Monthly Archives: April 2021

Build Your Own Park at Home

Hidden Oaks Nature Center in Annandale.

Hear that wood frog calling? See the robin hopping down the trail ahead of you? You can almost leave the sound of the Beltway behind as you meander down the path outside Hidden Oaks Nature Center, a gem nestled inside Annandale Community Park. Hidden Oaks is home to countless species of animals from foxes to barred owls to red-backed salamanders and worm snakes. Pileated woodpeckers drum on tree stumps, and flying squirrels glide from treetops at night. It is an oasis of biodiversity in the middle of suburbia, and it is well-loved. Park neighbors enjoy indoor and outdoor displays, a one-of-a-kind chain-saw-carved woodland wildlife tree, a pond, and a nature-inspired outdoor play area. 

Are there many oaks at Hidden Oaks? Yes, indeed. At least 12 species of native oaks grace the property as do many other native trees, shrubs, and perennial plants.

An oak at Hidden Oaks. Photo credit; Don Sweeney

Can you bring a little piece of this serenity home with you? Well, not literally. No collecting is permitted in the park. But you might be able to recreate it.

Did you know that in the Mid-Atlantic region, oaks are by far the best plants at supporting food webs? Oaks support more caterpillar species (bird food!) than any other plant. Renowned entomologist and conservation writer Doug Tallamy, the TA Baker Professor of Agriculture and Natural Resources at the University of Delaware, tells us that preserving biodiversity on our planet will take more than parks.  Tallamy has coined the term “homegrown national park,” a call to action to replace half of the green lawns of privately owned properties in the U.S.A. with 20 million acres of native plantings.  Why? Tallamy writes on the web site Home Grown National Park,  “We are at a critical point of losing so many species from local ecosystems that their ability to produce the oxygen, clean water, flood control, pollination, pest control, carbon storage, etc., that is, the ecosystem services that sustain us, will become seriously compromised.”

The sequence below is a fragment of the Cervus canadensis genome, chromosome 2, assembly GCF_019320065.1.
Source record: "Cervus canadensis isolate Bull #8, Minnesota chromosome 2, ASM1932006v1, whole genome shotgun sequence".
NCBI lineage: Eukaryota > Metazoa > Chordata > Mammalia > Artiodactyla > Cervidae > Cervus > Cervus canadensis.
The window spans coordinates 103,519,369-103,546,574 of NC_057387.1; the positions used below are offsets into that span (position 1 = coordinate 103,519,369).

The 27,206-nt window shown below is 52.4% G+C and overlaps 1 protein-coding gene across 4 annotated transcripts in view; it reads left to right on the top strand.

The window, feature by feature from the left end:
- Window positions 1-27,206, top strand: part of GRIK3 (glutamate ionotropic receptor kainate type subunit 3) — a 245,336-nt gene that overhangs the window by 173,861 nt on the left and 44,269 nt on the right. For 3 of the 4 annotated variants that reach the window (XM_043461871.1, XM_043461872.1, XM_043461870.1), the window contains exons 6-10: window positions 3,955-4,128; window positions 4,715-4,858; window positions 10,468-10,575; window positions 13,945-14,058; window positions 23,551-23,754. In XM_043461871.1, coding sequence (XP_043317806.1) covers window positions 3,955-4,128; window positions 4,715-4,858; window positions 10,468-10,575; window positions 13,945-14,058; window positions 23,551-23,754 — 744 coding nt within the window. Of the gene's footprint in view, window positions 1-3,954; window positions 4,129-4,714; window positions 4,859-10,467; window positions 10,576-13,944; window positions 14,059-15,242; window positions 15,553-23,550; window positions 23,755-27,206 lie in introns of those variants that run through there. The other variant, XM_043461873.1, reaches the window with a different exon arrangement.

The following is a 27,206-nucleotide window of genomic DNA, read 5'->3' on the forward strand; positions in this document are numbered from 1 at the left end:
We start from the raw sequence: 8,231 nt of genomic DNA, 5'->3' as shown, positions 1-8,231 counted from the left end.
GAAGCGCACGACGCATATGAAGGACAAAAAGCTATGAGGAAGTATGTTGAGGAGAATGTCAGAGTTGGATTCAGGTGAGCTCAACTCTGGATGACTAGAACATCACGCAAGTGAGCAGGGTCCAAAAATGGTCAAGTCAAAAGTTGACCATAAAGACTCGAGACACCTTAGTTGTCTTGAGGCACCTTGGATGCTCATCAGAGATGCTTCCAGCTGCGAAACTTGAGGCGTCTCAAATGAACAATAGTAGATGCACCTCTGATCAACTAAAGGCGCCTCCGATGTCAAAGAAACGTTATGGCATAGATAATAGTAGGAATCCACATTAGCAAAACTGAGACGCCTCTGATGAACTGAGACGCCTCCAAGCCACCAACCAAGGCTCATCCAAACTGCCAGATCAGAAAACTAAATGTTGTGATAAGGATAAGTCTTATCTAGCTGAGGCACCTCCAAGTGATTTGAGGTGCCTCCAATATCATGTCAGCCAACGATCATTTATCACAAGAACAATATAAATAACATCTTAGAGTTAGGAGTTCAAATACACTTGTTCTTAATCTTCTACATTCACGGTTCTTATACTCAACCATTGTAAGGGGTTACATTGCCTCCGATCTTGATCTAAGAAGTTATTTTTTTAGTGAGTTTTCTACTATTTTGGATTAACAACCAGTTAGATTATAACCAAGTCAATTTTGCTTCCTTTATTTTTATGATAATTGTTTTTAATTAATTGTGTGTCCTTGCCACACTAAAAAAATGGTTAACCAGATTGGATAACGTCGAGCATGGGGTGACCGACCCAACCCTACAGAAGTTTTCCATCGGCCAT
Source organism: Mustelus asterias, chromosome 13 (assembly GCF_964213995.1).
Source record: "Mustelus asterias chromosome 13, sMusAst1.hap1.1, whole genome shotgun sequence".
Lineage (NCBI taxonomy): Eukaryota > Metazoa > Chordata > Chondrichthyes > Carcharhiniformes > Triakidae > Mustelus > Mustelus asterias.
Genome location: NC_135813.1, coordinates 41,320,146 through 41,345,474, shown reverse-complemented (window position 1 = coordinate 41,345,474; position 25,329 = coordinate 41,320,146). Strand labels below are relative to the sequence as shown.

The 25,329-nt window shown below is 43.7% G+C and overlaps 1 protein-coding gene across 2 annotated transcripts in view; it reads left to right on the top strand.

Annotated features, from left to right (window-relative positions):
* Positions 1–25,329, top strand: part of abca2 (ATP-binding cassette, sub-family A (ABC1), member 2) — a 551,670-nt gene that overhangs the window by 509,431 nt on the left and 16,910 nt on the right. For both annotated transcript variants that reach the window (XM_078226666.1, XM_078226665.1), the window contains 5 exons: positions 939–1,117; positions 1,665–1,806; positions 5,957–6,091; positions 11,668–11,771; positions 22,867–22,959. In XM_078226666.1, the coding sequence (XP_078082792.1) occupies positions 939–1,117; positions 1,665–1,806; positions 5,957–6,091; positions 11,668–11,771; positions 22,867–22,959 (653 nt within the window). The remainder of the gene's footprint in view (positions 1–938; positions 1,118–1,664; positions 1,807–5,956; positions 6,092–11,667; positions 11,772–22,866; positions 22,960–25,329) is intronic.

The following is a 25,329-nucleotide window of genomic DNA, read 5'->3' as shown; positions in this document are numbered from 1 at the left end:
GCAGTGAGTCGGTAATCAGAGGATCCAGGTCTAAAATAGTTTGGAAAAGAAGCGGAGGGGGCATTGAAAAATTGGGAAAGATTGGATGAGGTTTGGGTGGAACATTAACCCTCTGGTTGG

Involve the family. Those same children and grandchildren who love visiting Hidden Oaks will welcome the fun of growing their own park and will enjoy the sights, sounds, textures and creatures of your new habitat.

Want to learn more about local nature and biodiversity? We welcome your visit to Hidden Oaks. Though the building itself is closed during the pandemic, Hidden Oaks’ staff provides myriad outdoor programs for families, small groups, scouts and schools through Parktakes Online or by phone at 703-941-1065.

When you get home, take a look at your own prospective park. Could you help reverse the decline of biodiversity in Fairfax County by planting native plants in your own space? Tallamy’s new book, The Nature of Oaks: The Rich Ecology of Our Most Essential Native Trees, tells us that, “Oaks sustain a complex web of wildlife that encompasses insects, birds and mammals.”  We love our oaks at Hidden Oaks Nature Center. Plant your own for the start of something big — a Homegrown National Park.

Author Kim Young is a naturalist at Hidden Oaks Nature Center in Annandale, VA.